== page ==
HKQ Kids

Avoiding Burns and Scalds

Cooler weather and the holidays may bring around the smells of comfort foods and warm pumpkin pies. When stoves and ovens are working overtime, the risk of burns and scalds increases as well.

  • Don’t carry or hold a child while you are cooking. Bring a high chair into the kitchen, within reach, but not near the stove. Talk to your child while you cook, it’s a great way to spend time together.
  • Keep an eye on your water heater temperature. Keep your water heater adjusted to 120 degrees Fahrenheit, or to manufacturer’s recommendations to prevent accidental scaldings. Many water heaters are automatically set at 140 degrees or higher, so you may have to make adjustments.
  • A child’s skin is thinner than an adult. They can burn or scald easier, at a lower temperature. Test water to make sure it is at a comfortable temperature.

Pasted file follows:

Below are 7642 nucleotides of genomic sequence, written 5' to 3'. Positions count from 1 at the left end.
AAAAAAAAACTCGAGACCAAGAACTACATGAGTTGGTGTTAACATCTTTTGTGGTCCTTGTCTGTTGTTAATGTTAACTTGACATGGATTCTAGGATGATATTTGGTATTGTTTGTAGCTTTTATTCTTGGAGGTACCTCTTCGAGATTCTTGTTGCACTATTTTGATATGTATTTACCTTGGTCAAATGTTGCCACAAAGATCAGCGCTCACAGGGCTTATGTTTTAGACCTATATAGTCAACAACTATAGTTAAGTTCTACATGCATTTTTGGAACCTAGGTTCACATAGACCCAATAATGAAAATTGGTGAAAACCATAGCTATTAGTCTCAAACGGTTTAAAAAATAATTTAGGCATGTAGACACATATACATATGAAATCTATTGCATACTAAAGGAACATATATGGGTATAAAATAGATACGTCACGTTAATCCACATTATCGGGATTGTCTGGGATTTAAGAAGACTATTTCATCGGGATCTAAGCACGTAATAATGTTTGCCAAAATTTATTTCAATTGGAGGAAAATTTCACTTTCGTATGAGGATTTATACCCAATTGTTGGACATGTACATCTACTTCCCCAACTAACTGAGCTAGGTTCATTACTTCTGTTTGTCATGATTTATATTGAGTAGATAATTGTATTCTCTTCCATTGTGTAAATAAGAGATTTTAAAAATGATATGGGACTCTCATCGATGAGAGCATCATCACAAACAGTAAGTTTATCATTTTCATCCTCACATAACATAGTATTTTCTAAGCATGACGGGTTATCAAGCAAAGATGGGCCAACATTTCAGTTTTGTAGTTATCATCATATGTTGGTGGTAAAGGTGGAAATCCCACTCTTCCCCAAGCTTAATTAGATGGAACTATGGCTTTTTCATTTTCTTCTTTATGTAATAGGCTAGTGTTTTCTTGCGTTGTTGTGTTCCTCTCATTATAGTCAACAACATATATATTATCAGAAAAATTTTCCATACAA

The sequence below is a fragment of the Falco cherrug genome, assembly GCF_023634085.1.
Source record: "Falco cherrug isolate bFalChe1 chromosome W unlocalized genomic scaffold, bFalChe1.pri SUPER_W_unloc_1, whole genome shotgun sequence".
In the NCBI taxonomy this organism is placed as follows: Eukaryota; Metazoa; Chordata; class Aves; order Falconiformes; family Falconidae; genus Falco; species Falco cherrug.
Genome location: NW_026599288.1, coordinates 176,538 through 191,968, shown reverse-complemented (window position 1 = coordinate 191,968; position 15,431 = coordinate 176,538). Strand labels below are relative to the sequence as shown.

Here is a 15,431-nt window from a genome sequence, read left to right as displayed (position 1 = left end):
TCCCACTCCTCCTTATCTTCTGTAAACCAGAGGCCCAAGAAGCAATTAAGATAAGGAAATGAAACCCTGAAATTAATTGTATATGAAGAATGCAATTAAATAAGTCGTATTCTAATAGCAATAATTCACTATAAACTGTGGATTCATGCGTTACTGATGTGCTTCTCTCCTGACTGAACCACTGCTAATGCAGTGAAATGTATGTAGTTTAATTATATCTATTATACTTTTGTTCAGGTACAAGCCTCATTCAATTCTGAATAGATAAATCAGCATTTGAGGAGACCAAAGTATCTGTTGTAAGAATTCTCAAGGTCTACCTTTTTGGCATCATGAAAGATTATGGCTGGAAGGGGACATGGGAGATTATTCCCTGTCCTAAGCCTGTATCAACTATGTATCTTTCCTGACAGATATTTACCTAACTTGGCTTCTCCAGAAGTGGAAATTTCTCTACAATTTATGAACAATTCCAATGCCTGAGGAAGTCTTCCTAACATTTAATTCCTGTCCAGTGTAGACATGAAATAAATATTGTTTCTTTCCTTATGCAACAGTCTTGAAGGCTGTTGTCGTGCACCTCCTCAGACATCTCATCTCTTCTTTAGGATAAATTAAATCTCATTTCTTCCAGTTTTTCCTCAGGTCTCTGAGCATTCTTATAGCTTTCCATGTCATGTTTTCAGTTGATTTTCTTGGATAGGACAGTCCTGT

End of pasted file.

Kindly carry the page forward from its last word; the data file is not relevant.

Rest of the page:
• Kids love to reach. Use the back burners with handles turned inward. Keep hot foods and liquids away from the edge of your counters.
  • Keep matches and lighters out of reach. Avoid toys that look like lighters, and lighters that look like toys.
  • Kids with special needs or sensory deprivation may not be able to tell you if something feels too hot. Be extra cautious.

If your child does experience a burn, first, make sure they are in a safe area. Put the burned area under cool running water for at least 20 minutes. Do not use ice. Use a hydrogel for first aid if water is not available. Move any clothing or jewelry if possible. If the burn is to an arm or leg, raise it whenever possible to reduce swelling. Don’t use ointments, creams, butter or ice on a burn, as they tend to seal in heat and cause more damage. Most minor burns will heal on their own in 10-12 days. For more serious burns, seek immediate assistance, and follow the advice of a medical professional.

Be prepared, stay safe. For additional safety information go to HKQKids.org or find us on Facebook.

Source: safekids.org and webmd.com